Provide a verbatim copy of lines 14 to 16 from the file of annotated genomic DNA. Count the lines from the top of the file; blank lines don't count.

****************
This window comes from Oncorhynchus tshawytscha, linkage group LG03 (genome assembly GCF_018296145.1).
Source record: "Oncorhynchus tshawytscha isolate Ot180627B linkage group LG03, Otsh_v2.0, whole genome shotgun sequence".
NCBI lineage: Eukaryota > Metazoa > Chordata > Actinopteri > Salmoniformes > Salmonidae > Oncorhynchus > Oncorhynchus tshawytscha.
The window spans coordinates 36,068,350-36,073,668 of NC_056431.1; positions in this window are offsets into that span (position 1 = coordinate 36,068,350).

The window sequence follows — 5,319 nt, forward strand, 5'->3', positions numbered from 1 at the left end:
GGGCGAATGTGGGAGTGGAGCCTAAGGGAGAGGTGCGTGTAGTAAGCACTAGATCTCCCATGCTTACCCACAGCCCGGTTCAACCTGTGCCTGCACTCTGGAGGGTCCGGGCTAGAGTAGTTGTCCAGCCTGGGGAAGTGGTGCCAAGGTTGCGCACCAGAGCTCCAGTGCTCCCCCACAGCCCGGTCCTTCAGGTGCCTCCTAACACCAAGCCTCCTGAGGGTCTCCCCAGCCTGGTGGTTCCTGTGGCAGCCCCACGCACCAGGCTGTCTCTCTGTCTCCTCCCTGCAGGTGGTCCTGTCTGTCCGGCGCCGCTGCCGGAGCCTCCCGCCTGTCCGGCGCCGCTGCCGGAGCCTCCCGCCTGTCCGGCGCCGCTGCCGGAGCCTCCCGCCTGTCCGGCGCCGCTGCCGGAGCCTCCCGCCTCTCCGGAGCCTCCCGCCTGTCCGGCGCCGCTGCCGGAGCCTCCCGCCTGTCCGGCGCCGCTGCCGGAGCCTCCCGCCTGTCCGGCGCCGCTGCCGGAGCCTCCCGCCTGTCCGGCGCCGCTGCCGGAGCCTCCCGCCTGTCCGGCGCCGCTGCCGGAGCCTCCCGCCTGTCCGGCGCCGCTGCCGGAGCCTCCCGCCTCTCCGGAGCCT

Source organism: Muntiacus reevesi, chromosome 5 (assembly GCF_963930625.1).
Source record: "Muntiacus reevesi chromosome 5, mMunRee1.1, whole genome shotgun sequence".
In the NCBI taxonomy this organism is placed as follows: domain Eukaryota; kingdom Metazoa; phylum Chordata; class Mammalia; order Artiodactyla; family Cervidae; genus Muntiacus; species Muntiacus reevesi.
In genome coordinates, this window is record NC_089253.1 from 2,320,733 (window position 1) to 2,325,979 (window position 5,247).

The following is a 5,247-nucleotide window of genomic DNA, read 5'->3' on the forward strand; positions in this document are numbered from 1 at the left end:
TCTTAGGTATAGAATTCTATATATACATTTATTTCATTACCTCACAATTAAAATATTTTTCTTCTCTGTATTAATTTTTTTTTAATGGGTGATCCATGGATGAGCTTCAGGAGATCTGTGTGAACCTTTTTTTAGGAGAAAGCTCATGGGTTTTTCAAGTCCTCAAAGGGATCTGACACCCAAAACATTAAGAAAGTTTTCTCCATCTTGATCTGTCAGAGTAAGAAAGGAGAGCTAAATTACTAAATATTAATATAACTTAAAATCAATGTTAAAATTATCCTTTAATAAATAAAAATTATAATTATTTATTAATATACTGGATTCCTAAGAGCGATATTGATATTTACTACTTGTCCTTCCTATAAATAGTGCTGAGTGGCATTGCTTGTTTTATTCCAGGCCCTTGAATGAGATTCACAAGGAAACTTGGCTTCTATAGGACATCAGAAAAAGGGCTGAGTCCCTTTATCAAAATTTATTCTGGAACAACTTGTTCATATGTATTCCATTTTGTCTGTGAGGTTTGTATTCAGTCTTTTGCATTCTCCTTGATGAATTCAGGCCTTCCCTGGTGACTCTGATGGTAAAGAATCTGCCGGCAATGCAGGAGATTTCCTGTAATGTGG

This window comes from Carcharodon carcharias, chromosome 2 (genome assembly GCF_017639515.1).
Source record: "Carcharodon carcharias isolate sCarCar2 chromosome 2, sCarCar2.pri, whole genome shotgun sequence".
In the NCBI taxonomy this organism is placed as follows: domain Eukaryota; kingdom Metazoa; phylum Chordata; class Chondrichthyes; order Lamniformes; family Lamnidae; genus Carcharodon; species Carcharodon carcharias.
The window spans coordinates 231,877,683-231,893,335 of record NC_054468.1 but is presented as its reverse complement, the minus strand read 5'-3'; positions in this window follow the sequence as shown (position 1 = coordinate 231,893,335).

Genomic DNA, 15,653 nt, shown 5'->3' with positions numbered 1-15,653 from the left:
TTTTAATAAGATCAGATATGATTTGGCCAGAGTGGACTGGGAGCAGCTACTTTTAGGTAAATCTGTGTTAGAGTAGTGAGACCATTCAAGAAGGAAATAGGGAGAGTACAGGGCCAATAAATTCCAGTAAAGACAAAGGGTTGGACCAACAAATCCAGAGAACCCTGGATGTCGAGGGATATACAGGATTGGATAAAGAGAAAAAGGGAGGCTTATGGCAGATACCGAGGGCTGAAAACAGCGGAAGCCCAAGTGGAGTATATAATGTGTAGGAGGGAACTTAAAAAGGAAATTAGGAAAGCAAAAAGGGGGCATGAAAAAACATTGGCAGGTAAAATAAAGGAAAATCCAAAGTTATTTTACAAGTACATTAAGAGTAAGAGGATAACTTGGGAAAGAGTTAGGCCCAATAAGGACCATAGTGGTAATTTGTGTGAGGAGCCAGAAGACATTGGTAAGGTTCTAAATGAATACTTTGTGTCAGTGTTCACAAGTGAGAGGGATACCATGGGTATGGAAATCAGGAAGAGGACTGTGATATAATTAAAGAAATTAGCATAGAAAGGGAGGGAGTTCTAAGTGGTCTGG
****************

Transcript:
Source record: "Carcharodon carcharias isolate sCarCar2 chromosome 2, sCarCar2.pri, whole genome shotgun sequence".
In the NCBI taxonomy this organism is placed as follows: domain Eukaryota; kingdom Metazoa; phylum Chordata; class Chondrichthyes; order Lamniformes; family Lamnidae; genus Carcharodon; species Carcharodon carcharias.
The window spans coordinates 231,877,683-231,893,335 of record NC_054468.1 but is presented as its reverse complement, the minus strand read 5'-3'; positions in this window follow the sequence as shown (position 1 = coordinate 231,893,335).